Most of the time, you focus on the routine tasks, chores and joys that fill up your days. You don’t give much thought to the future beyond the next couple of days or weeks. But sometimes life reminds us that we’re mortal, that good health is a blessing and that things can change.

In these moments, you might think about how changes to your health could affect you and your family. If so, the good news is that you can act now to protect your interests and those of your loved ones. You can do this by adding an advance health care directive to your estate plan.

5 things your advance health care directive can do

In some states, people need to create durable powers of attorney to empower others to make decisions on their behalf in case of an emergency. Then they need to write living wills to spell out their wishes for end-of-life care. In California, your advance health care directive can address both these concerns. As the attorney general’s office notes, an advance health care directive can:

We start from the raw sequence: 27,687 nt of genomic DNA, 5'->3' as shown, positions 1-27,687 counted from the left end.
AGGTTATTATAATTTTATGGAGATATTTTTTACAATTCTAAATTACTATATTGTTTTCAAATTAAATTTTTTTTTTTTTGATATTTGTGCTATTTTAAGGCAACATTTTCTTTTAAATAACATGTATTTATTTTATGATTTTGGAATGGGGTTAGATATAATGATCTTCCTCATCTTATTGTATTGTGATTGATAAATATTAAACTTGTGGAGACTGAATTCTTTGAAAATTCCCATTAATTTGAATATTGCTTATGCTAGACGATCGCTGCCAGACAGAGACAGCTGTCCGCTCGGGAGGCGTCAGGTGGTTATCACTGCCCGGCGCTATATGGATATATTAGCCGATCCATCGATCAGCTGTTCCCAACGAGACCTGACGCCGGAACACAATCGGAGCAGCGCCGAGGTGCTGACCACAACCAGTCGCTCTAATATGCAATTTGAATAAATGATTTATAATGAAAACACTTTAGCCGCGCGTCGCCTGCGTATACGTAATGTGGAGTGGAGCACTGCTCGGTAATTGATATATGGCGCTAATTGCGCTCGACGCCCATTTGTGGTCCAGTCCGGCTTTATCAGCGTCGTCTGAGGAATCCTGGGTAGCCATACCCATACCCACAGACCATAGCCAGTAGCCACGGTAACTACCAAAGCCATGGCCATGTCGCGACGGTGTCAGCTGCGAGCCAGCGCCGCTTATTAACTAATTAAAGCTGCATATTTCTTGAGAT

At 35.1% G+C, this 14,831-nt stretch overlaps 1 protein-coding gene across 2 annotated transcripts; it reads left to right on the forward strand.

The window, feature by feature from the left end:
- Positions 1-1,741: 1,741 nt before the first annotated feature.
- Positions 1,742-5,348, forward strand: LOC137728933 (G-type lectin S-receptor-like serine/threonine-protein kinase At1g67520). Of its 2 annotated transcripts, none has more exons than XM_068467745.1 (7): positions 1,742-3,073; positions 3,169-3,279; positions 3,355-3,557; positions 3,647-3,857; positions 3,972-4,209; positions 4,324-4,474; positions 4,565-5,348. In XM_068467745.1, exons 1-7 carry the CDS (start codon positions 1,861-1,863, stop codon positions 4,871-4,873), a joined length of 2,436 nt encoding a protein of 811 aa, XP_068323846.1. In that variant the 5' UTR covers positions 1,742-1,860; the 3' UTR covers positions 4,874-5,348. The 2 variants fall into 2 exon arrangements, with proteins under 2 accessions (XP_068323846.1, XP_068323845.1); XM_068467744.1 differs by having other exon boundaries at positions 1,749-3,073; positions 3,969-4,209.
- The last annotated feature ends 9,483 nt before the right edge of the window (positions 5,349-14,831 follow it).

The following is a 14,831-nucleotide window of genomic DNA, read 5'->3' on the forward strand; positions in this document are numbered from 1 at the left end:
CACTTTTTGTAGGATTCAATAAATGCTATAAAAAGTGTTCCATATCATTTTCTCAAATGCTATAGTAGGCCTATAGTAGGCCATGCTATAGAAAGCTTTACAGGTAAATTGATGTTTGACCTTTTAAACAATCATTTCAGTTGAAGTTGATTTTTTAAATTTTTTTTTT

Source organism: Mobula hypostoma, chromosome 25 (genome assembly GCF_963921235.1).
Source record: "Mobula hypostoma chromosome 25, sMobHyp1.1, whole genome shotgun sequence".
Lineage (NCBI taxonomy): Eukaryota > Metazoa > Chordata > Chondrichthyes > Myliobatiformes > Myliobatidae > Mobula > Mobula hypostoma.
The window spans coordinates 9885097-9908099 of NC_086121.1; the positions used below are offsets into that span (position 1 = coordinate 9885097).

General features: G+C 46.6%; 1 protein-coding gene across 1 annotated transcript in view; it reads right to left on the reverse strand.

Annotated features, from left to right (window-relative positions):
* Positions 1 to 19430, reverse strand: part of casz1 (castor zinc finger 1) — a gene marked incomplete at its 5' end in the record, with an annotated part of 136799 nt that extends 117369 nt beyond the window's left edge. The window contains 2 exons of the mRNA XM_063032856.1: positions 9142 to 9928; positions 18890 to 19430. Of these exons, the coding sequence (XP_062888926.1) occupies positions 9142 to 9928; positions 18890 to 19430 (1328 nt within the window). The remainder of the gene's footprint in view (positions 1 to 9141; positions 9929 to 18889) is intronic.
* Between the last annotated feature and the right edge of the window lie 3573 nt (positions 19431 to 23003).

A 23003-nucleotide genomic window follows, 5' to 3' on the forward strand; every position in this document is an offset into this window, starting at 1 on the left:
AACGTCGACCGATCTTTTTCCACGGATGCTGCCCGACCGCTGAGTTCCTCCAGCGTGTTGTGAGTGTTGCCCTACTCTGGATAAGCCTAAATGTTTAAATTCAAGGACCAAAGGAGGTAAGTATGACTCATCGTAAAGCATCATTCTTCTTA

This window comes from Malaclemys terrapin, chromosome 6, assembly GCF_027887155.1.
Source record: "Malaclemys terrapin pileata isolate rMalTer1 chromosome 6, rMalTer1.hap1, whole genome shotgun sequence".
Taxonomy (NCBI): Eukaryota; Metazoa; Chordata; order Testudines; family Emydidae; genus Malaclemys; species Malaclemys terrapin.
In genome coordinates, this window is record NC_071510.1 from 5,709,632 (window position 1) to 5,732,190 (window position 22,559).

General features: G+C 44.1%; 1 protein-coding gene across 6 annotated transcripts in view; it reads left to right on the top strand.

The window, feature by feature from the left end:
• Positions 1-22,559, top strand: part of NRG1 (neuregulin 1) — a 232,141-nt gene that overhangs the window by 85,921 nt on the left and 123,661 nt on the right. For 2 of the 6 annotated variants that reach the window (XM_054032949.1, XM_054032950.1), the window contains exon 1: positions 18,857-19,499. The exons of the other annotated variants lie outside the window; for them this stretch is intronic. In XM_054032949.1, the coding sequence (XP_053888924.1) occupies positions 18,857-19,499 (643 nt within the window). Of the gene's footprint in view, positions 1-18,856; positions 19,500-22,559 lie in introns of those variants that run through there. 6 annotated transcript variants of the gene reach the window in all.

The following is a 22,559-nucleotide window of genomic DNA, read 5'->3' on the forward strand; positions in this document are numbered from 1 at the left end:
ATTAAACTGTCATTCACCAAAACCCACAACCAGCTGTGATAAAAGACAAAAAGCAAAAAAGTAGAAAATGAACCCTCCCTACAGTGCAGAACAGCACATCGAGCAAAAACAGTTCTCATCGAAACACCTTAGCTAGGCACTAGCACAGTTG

• Address specific treatment options in case you are terminally ill or permanently unconscious
  • Exclude the use of certain tests and treatments
  • Let your doctor know if you wish to be resuscitated
  • Give a family member or loved one the authority to make medical decisions for you when you cannot
  • Indicate your preferences for hospice and palliative care

An estate planning attorney can help you review your options and ensure that your directive helps you meet your goals. Then, as one woman wrote in an article for AARP, the most important thing your directive may do for you and your family is help provide peace.

No one wants to find themselves unable to act on their loved one’s behalf. No one wants to make tough, gut-wrenching decisions about their loved ones’ terminal illnesses. Your directive can help you spare your family from these decisions and ensure that you get the care you desire.

Should you create an advance health care directive?

Maybe you want to create an advance health care directive but keep putting it off. That’s something that can wait, you might think. But that’s part of the reason the attorney general’s office notes that while 70% of Americans say they’d want to spend their last days at home, only 25% ever do.

The more life you have ahead of you, the more you have at stake. Your decisions may have longer-lasting consequences. Crafting a directive can help you care for your family and yourself.